Researchers have recently announced a vulnerability in PC hardware enabling attackers to wipe the disk of a victim’s computer. This vulnerability, going by the name Joykill, stems from the lack of proper validation when enabling manufacturing system tests.
Joykill affects the IBM PCjr and allows local and remote attackers to destroy the contents of the floppy diskette using minimal interaction. The attack is performed by plugging two joysticks into the PCjr, booting the computer, entering the PCjr’s diagnostic mode, and immediately pressing button ‘B’ on joystick one, and buttons ‘A’ and ‘B’ on joystick two. This will enable the manufacturing system test mode, where all internal tests are performed without user interaction. The first of these tests is the diskette test, which destroys all user data on any inserted diskette. There is no visual indication of what is happening, and the data is destroyed when the test is run.
A local exploit destroying user data is scary enough, but after much work, the researchers behind Joykill have also managed to craft a remote exploit based on Joykill. To accomplish this, the researchers built two IBM PCjr joysticks with 50-meter long cables.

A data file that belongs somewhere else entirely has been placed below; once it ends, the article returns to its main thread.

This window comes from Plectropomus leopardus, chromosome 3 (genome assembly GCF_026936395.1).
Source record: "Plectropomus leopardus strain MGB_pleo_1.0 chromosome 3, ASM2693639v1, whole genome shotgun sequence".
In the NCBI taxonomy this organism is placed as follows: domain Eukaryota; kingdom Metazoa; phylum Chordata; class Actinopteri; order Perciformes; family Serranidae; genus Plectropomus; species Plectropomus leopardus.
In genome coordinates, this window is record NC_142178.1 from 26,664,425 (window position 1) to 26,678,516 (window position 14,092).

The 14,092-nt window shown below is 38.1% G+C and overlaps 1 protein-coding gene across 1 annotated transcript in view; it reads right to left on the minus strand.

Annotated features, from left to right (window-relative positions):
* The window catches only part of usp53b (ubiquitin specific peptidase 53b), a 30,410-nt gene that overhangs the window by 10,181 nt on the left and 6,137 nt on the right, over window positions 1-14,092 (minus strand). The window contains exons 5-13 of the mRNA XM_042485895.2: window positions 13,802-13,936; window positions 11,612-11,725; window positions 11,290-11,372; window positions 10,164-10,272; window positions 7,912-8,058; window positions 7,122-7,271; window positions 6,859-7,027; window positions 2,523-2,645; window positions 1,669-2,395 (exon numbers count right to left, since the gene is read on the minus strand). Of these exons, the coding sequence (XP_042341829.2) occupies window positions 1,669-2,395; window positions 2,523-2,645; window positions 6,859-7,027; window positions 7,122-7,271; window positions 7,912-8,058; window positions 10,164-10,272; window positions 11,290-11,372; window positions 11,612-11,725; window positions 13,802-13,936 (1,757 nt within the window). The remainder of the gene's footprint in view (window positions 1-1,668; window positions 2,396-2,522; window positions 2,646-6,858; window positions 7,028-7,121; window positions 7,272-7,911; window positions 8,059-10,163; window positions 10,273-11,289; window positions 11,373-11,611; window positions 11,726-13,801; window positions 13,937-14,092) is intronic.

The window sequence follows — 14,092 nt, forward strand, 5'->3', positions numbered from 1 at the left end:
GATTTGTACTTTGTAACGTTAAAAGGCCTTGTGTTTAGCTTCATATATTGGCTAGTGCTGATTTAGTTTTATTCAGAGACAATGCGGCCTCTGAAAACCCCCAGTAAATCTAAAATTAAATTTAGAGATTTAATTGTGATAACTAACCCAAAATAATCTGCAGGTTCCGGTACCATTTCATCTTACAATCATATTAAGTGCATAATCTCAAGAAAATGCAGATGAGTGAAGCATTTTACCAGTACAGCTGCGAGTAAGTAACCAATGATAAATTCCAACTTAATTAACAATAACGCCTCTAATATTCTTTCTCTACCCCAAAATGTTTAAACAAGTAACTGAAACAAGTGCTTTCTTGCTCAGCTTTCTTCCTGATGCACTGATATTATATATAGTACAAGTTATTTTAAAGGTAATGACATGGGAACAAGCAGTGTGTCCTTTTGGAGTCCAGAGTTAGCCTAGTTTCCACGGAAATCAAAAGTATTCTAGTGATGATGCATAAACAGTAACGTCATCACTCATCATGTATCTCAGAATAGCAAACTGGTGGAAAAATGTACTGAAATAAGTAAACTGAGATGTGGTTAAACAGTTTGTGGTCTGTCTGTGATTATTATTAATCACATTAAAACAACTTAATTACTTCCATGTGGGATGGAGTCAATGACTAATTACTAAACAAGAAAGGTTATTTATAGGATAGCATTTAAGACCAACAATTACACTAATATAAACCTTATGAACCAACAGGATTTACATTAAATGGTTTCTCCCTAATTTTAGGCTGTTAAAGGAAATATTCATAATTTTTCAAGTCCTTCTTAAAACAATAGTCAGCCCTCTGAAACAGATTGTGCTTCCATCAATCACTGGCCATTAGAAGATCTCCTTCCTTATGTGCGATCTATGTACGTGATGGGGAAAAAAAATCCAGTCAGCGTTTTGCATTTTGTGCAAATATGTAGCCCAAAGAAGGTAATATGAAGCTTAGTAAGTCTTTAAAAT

Researchers believe this exploit is due to undocumented code in the PCjr’s ROM. This code contains diagnostics code for manufacturing burn-in, system test code, and service test code. This code is not meant to be run by the end user, but is still exploitable by an attacker. Researchers have disassembled this code and made their work available to anyone.
As of the time of this writing, we were not able to contact anyone at the IBM PCjr Information Center for comment. We did, however, receive an exciting offer for a Carribean cruise.
As hackers, we like to think of ourselves as a logical bunch. But the truth is, we are as subject to fads as the general public. There was a time when the cool projects swapped green LEDs out for blue ones or added WiFi connectivity where nobody else had it. Now all the rage is to connect your project to a personal assistant. The problem is, this requires software. Software that lives on a publicly accessible network somewhere, and who wants to deal with that when you’re just playing with custom Alexa skills for the first time?